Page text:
Everything goes up several gears once picking gets under way and with over 100,000 extra people arriving in the area to help pick, you can understand why. It’s a particularly busy time for local businesses.
Take Christophe Ponsard – our local traiteur or caterer here in the Grand Cru village of Verzy. He’s working flat out to make, deliver and collect hundreds of ready-prepared meals for the big champagne houses which have teams of many tens of vendangeurs. He’ll be out most nights at least until midnight.
It’s much the same at the boulangerie, but at the opposite end of the day. They’re open 12 hours per day, ( 7 a.m to 7 p.m.) seven days a week, whilst the harvest is on and, of course, they have to get up well before 7 a.m. to bake the bread.
With all this activity there’s more traffic on the roads and whenever a car passes you the tyres make a sort of ripping sound as the rubber separates from the sticky layer of grape juice that coats all the road surfaces. It comes from the tractors carrying the boxes of grapes back to the press houses. The grapes start to be crushed under their own weight and the juice seeps out of the boxes leaving a trail of stickiness behind all the passing tractors.
Of lot of juice is transported around the region by tanker as well. At the head of this page you can see a picture of a Lanson tanker - bet you’ve never seen a champagne tanker before! Not a bad idea though, is it?
Actually it’s not champagne yet. There’s only juice inside, but it’s a common practice to get your grapes pressed by someone near your vineyard who has spare press capacity and then just send a tanker to pick up the juice, bring it back to your vat house where you can start the fermentation.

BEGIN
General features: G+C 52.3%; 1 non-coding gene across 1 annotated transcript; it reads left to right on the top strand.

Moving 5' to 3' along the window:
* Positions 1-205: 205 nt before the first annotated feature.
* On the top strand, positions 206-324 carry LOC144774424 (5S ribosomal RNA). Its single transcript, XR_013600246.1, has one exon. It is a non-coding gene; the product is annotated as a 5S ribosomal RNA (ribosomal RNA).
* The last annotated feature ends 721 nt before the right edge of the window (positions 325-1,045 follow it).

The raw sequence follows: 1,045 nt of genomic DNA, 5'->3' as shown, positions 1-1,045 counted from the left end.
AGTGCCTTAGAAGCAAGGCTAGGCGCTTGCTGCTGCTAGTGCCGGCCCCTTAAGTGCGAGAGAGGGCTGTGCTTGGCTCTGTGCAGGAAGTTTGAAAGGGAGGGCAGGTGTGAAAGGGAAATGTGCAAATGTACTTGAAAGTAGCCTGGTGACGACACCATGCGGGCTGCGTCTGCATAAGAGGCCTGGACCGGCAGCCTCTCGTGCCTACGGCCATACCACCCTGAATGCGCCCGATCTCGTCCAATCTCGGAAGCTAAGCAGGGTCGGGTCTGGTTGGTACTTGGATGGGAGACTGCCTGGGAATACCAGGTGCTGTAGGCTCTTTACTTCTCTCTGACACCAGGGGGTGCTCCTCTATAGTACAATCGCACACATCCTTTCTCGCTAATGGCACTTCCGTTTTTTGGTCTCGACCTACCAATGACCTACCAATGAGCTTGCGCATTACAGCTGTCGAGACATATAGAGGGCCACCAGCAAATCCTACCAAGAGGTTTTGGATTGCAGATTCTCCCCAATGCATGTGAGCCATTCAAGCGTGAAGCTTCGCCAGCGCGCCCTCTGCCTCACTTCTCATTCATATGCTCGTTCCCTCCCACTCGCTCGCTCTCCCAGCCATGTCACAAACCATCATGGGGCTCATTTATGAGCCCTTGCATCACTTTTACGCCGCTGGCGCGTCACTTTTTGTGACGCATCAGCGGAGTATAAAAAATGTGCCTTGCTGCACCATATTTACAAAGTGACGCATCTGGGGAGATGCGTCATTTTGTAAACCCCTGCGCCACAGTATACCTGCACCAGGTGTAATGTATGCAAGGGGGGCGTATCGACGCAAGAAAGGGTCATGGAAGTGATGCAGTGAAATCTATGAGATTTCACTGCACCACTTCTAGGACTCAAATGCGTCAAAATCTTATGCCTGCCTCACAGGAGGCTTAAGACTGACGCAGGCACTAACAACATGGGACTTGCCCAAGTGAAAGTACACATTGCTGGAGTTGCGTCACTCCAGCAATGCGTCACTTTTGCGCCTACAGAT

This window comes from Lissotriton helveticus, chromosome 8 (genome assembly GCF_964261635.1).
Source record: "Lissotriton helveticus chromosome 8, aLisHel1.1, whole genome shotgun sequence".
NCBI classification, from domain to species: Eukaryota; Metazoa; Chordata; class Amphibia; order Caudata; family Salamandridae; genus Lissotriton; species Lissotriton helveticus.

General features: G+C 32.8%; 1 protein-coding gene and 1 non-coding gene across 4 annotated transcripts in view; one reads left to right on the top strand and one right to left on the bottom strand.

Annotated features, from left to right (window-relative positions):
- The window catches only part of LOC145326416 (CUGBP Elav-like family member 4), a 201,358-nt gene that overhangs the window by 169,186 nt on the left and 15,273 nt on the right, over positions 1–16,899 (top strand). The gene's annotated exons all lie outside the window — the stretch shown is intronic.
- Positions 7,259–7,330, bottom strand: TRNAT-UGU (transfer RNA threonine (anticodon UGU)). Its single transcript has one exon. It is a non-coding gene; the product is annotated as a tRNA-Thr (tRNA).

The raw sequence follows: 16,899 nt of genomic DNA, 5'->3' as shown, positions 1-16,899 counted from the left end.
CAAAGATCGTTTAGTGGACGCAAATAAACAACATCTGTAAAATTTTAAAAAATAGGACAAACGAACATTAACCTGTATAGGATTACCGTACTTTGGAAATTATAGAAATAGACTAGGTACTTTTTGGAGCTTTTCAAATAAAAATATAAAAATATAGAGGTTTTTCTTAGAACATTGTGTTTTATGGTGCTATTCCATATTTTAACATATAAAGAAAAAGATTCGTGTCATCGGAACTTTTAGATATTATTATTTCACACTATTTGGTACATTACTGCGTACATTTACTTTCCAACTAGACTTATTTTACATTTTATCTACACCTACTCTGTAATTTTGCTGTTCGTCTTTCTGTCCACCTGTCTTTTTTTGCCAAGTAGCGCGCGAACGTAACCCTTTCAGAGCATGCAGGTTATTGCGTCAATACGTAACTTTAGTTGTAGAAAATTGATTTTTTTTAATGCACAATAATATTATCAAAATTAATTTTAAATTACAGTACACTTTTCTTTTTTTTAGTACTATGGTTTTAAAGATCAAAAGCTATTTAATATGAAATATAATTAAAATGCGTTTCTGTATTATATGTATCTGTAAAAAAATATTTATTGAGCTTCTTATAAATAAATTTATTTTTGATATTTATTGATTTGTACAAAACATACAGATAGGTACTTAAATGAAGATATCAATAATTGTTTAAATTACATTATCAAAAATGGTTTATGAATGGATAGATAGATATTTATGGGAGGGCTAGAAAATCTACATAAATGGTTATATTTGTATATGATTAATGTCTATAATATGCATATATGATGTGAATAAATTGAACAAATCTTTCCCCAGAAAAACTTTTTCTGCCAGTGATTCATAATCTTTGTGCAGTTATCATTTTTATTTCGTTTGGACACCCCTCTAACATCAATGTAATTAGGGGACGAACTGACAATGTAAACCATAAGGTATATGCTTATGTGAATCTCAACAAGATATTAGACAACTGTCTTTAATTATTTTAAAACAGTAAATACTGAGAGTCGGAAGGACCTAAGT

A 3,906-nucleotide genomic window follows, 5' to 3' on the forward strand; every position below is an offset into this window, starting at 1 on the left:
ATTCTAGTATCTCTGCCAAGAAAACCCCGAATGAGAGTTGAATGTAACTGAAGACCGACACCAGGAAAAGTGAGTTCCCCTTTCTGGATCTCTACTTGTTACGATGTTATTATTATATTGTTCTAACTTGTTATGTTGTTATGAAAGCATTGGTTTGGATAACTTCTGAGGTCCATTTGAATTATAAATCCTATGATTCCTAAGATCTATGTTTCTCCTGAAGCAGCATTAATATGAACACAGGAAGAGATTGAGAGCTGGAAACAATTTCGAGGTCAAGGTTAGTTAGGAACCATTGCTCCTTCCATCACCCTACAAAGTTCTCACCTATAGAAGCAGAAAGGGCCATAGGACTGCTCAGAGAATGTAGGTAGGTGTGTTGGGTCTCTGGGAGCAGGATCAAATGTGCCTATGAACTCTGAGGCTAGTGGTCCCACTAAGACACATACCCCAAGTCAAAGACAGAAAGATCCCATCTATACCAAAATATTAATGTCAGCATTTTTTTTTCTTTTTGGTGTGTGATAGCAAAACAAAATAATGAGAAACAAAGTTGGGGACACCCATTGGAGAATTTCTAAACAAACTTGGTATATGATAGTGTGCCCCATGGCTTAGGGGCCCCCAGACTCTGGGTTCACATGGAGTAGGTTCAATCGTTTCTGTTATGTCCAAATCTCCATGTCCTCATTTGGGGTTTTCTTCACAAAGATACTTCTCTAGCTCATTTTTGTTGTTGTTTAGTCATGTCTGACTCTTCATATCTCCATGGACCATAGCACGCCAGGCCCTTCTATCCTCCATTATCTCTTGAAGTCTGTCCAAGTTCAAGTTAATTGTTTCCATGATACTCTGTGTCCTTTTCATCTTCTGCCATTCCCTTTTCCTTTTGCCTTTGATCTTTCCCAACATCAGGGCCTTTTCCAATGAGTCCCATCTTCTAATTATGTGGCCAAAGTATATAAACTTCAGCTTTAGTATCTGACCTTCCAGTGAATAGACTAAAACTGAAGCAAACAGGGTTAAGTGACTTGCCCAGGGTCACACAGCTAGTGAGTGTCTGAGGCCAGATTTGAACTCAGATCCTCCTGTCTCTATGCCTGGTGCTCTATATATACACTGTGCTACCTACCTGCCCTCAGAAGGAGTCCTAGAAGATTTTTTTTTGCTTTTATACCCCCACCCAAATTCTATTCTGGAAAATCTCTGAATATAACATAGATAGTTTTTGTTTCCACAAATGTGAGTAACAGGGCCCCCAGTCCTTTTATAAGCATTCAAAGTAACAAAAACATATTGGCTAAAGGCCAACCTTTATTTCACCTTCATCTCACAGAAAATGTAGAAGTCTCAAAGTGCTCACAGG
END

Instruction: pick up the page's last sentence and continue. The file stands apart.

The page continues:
Then there’s the mass of pressed grapes that is left over. These remains are called Les Aignes and it all has to be taken off to the distillery in the town of Ay where it is processed to produce alcohol, animal feed, fuel pellets and more. Nothing is wasted – even the pips are used to extract essential oils for the cosmetic industry.
This does mean however that there is a veritable mountain of grape skins piled up at the distillery waiting to be used and wow! What an aroma! It casts a heady, vaguely alcoholic haze over the entire town.
It’s a bit like living close to a brewery. The smell is pungent to say the least, but after a while you get used to it and it’s not unpleasant at all. I wish I could bring it to you in a blog post, but alas no. You’ll have to come and see and smell for yourself.
In the meantime do the next best thing. Visit my web site again soon to catch the next exciting episode of Soap (oops, that’s giving my age away. If you remember that TV series you’ll know what I mean. Each episode ended with that phrase. If you’re too young, please just humour me).
Needless to say I meant 'Come back soon for the next Harvest Bulletin from Champagne'.